Ab Workout for Men
Six Pack Abs Core Training
Need an ab workout for men?
What you need to know...
Research has lead us to 3 very important core training methods...
1) Anti-extension, 2) Anti-lateral flexion, and 3) Anti-rotation.
Nowadays, exercising into repeated flexion (particularly loaded sit-ups and crunches) is a no no.
It turns out that exercises that work spinal flexion, extension, and rotation really aren't that effective after all.
In fact, these types of workouts likely cause more harm than good.
Aside from the meat heads that hammer away at thousands of crunches trying to get that shredded six pack, the average Joe that spends hours every day hunched over at a computer screen (in spinal flexion) just creates more postural problems going into even more flexion with sit-ups and crunches.
I want a six pack. If sit-ups and crunches aren't the answer, then what is???
21st Century Ab Training
1. Focus on neutral spine with motor control.
2. Improve your T-spine mobility.
3. Get stronger and more stable.
An ab workout for men needs anti-extension, anti-lateral flexion, and anti-rotation movements.
This isn't an old school ab workout for men philosophy.
Anti-Extension Ab Training
Who are these exercises for?
Anyone suffering from flexion intolerant back pain. Typically, it's the computer guy.
It's usually athletes and experience lifters that develop the opposite problem of extension-based back pain.
These exercises work your abs without extending the spine. Actually, they are working to prevent the spine from extending.
Remember, the focus here is to keep "neutral" spine.
Anti-extension exercise is any exercise where you are actively trying to prevent the spine from flexing.
What you'll get out of this...
- Enhanced motor control.
- Activation of the anterior core.
- Activation of the lumbo-pelvic-hip stabilizers.
- Learning how to breathe into the diaphragm.
Lie on your back with knees, hips, and ankles all at 90 degrees. Position your arms straight and perpendicular to your torso. Flatten your lower back against the floor.
Maintain this position as you contralaterally lower your limbs in a controlled manner, as you effort to resist extension.
Empty the air out of your diaphragm as you lower. And as you are exhaling, keep the ribs down.
Once the air is completely out, there's nothing there to support the spine but the stabilizer muscles.
Maintain the proper spinal position and allow the surrounding muscles to do their work.
While keeping the lower back flat against the floor, breathe into the back and return to the start position. You should feel air fill up in your belly, chest, and also back.
Repeat the movement with the opposite limbs.
Anti-Lateral Flexion Ab Training
These exercises work to prevent lateral flexion (side bending).
To accomplish anti-lateral flexion, you need to stay completely upright with absolutely no leaning.
Carries provide a high level of abdominal and hip muscle activity that reinforces good posture.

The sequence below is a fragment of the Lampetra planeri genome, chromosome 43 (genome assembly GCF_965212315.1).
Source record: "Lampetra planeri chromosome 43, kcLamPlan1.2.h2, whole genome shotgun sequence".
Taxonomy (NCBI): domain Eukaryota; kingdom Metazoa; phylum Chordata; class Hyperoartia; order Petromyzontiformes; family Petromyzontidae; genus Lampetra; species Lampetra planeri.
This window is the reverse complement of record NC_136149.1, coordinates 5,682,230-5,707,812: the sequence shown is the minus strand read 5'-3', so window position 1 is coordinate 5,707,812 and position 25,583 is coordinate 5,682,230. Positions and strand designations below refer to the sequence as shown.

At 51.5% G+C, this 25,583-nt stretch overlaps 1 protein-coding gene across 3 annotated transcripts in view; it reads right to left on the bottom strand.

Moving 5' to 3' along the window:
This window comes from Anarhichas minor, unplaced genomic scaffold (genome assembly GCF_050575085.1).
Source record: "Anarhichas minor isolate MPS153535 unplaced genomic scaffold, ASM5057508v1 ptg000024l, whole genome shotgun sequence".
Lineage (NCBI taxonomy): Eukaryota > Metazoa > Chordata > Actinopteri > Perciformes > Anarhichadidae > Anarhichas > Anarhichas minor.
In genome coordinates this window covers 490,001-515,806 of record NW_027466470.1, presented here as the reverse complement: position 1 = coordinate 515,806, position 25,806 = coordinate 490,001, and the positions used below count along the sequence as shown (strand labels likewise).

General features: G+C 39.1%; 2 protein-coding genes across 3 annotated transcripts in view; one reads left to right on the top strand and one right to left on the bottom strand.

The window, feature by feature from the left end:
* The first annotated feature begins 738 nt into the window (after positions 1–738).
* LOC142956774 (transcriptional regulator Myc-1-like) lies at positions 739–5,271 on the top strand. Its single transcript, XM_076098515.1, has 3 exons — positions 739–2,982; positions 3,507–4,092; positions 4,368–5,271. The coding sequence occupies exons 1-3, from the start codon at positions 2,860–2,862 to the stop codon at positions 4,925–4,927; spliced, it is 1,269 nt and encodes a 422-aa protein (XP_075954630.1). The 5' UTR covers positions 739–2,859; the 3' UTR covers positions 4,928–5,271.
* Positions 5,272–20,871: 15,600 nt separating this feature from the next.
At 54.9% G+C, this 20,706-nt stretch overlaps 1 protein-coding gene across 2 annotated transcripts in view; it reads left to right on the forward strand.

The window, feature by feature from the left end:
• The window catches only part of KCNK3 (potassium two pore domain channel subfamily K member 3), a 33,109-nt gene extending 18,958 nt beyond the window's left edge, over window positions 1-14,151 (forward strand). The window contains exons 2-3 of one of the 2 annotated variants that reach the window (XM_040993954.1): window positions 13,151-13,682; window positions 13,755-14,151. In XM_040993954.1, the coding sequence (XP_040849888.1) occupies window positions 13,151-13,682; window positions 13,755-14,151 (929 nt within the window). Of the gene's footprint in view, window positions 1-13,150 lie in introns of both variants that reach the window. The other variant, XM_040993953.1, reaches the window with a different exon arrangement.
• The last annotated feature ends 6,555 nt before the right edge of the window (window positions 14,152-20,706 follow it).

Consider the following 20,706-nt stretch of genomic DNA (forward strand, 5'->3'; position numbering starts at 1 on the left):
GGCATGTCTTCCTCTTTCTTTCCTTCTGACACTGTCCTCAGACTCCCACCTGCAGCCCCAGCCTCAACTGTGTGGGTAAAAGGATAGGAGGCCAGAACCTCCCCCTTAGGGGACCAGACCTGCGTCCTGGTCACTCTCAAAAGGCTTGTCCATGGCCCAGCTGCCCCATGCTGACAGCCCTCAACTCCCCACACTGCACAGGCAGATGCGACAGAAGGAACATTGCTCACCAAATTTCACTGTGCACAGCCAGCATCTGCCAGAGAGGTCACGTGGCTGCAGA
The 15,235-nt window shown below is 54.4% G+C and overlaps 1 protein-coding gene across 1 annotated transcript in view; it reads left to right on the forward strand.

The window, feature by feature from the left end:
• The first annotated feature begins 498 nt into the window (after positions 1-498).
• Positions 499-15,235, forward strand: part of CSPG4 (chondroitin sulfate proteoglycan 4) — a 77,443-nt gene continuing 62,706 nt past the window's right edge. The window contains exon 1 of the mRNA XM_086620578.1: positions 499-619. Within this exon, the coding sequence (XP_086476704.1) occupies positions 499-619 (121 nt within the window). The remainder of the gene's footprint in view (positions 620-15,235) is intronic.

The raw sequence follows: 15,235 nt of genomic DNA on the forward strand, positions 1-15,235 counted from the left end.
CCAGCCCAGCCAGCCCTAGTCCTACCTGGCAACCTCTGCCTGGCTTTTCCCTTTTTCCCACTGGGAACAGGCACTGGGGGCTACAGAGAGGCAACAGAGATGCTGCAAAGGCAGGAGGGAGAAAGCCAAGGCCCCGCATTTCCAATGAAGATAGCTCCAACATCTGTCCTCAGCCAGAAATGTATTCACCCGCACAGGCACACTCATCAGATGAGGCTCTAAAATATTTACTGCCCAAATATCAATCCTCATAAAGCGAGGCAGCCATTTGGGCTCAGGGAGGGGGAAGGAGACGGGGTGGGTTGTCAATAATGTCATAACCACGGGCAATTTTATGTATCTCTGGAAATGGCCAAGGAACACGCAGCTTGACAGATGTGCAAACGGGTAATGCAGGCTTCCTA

The suitcase carry works to correct asymmtries in the trunk, hip and shoulder girdle.
What you'll get out of this...
- Hip Stability
- Stronger Grip
- Stronger Back
- Abs Strength and Support
Keep your chest up while locking your rib cage down. Slightly shrug so you aren't being pulled down into shoulder depression.
Try other variations of this exercise such as waiter carries, bottoms-up carries, and kettlebell carries.
Before you start, establish a more ideal shoulder girdle posture. Do this by adjusting the scapula position and firing the deep cervical flexors.
Scapula Position: Posterior tilt, adduction, external and upward rotation. Maintain this position throughout the carry.
Activate the deep cervical flexors. This is important for improving overall stability.
You want to complete this exercise staying completely upright with absolutely no leaning.
If you're unable to maintain perfect posture, then the load is too great (or the carry is too long).
If you're compensating with an extreme lean, then the load is too heavy.
Anti-Rotation Ab Training
An anti-rotation movement prevents rotation at the lumbar spine.
These techniques can be peformed on the floor or standing. From the floor they are less challenging because the floor provides more stability.
Gradually progress to a more challenging standing position.
It's important to understand that core muscles are more about anti-rotation than rotation. Rotation comes from your hips. Some rotation may come at the thoracic spine (upper back).
Think about stable core and stable lumbar spine.
- Keep your core tight and stable.
- Maintain a flat back.
- Produce slight movements through your shoulders.
- 3 sets of 10 reps for each exercise.
The chop is a high to low movement pattern. Your inside leg is up while your outside leg is down.
Start inline for the half kneel chop. Pull then push. Make a distinct pull then press action.
It's an anti-rotation exercise in that you're resisting being pulled away. Pull the cable then press it downward.
The lift is a low to high movement pattern. Your inside leg is down while your outside leg is up.
This movement is a pull then press. You're teaching your body to stabilize against diagonal forces. Pull the cable then press it upward.
Tall kneeling push pull
This is one of the best anti-rotation exercises. Some say it looks like a press then a row. Well, that's because it is.
You're stabilizing against rotational forces. You're pushing and pulling as the load is trying to rotate you. Glutes are firing. Core is firing.
Push and pull your arms. Don't rotate your torso.
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